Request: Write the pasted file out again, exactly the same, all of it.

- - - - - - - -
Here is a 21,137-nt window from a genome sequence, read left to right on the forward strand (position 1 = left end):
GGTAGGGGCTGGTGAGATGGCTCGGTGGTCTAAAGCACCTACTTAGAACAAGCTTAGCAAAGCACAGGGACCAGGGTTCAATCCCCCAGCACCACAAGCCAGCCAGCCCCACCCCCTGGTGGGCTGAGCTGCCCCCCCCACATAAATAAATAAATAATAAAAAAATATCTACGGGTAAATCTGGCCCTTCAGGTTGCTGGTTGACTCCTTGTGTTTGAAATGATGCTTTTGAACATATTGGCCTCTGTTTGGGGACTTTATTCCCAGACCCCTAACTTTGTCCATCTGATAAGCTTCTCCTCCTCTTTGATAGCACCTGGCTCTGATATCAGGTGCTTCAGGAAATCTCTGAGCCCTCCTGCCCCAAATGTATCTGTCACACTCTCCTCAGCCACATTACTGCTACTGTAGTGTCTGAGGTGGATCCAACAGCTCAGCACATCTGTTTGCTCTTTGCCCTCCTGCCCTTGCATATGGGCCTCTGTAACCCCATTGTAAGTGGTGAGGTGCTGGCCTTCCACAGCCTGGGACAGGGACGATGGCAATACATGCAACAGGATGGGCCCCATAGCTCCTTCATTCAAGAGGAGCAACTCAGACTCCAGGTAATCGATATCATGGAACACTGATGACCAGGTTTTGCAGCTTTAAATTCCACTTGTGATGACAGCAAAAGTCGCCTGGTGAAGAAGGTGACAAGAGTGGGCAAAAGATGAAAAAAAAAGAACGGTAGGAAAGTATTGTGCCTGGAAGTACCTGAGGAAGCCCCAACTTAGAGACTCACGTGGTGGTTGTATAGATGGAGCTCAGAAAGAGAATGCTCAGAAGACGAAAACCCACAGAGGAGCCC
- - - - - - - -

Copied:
Here is a 21,137-nt window from a genome sequence, read left to right on the forward strand (position 1 = left end):
GGTAGGGGCTGGTGAGATGGCTCGGTGGTCTAAAGCACCTACTTAGAACAAGCTTAGCAAAGCACAGGGACCAGGGTTCAATCCCCCAGCACCACAAGCCAGCCAGCCCCACCCCCTGGTGGGCTGAGCTGCCCCCCCCACATAAATAAATAAATAATAAAAAAATATCTACGGGTAAATCTGGCCCTTCAGGTTGCTGGTTGACTCCTTGTGTTTGAAATGATGCTTTTGAACATATTGGCCTCTGTTTGGGGACTTTATTCCCAGACCCCTAACTTTGTCCATCTGATAAGCTTCTCCTCCTCTTTGATAGCACCTGGCTCTGATATCAGGTGCTTCAGGAAATCTCTGAGCCCTCCTGCCCCAAATGTATCTGTCACACTCTCCTCAGCCACATTACTGCTACTGTAGTGTCTGAGGTGGATCCAACAGCTCAGCACATCTGTTTGCTCTTTGCCCTCCTGCCCTTGCATATGGGCCTCTGTAACCCCATTGTAAGTGGTGAGGTGCTGGCCTTCCACAGCCTGGGACAGGGACGATGGCAATACATGCAACAGGATGGGCCCCATAGCTCCTTCATTCAAGAGGAGCAACTCAGACTCCAGGTAATCGATATCATGGAACACTGATGACCAGGTTTTGCAGCTTTAAATTCCACTTGTGATGACAGCAAAAGTCGCCTGGTGAAGAAGGTGACAAGAGTGGGCAAAAGATGAAAAAAAAAGAACGGTAGGAAAGTATTGTGCCTGGAAGTACCTGAGGAAGCCCCAACTTAGAGACTCACGTGGTGGTTGTATAGATGGAGCTCAGAAAGAGAATGCTCAGAAGACGAAAACCCACAGAGGAGCCC